VA looking to expand its research facilities 

click to enlarge The Veterans Administration Medical Central is looking at several properties in the Mission Bay area, including land owned by UC San Francisco. - CINDY CHEW/2008 S.F. EXAMINER FILE PHOTO
  • Cindy Chew/2008 S.F. Examiner file photo
  • The Veterans Administration Medical Central is looking at several properties in the Mission Bay area, including land owned by UC San Francisco.

The San Francisco Veterans Administration Medical Center is eyeing an expansion into Mission Bay to increase the size of its research facilities. The veterans hospital, located in the Outer Richmond district, houses the top research program in the VA system and it’s currently gathering information to gauge the feasibility of expansion and whether it can be funded through a private-public partnership.

“We have a sufficient space gap,” VA Medical Center spokeswoman Judi Cheary said. “We are so cramped at the current location.”

The VA is looking to add roughly 340,000 square feet of space to its facilities — 260,000 square feet for research and another 80,000 for administrative purposes, Cheary said.

She said the VA is checking out three potential Mission Bay locations: the Salesforce property across from the UC San Francisco campus, a Mission Bay Development parcel at 701 16th St. near Interstate Highway 280 and land owned by UCSF.
The VA is exploring the possibility of a private-public partnership because it seems unlikely that Congress will allocate the funds — expected to be about $500 million – for new facilities given the current fiscal climate in Washington, D.C.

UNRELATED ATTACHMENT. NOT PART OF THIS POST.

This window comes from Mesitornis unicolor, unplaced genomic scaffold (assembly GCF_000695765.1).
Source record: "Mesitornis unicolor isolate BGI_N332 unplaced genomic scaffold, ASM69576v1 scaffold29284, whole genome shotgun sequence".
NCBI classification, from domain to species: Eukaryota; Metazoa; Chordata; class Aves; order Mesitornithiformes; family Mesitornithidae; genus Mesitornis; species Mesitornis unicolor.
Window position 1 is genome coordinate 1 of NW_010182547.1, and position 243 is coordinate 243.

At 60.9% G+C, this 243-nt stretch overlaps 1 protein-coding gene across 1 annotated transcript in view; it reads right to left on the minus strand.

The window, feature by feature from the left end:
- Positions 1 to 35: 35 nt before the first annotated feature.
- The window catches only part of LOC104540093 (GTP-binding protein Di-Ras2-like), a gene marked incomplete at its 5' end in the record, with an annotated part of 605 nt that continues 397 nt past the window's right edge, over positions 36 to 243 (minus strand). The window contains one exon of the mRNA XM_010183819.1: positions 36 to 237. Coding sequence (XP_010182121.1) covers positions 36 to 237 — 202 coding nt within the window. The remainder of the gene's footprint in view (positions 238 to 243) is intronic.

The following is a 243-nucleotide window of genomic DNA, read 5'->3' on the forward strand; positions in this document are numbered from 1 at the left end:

Cheary said the VA is working with the Bay Area Council Economic Institute to conduct a study exploring the possibility of expansion.

“We’re evaluating whether Mission Bay would be feasible to relocate portions of our research facilities to, and if a private-public partnership is something that government can engage in,” she said.

The hospital is a leader in the fields of post-traumatic stress disorder, Alzheimer’s and brain trauma research, and Cheary said its research team of roughly 1,000 is outgrowing the current facilities.

“We’re landlocked in a residential neighborhood,” Cheary said. “Our facilities are over 75 years old, so it’s difficult — if not impossible — to expand on our existing footprint of land.”

Ray Holland, president of the Planning Association for the Richmond, said his group is pleased that the VA is looking to expand its facilities outside of the neighborhood. He said the hospital already impacts traffic and parking at its current size.
“We’ve been urging them to do this for quite a while,” Holland said. “It certainly makes sense.”

pgackle@sfexaminer.com

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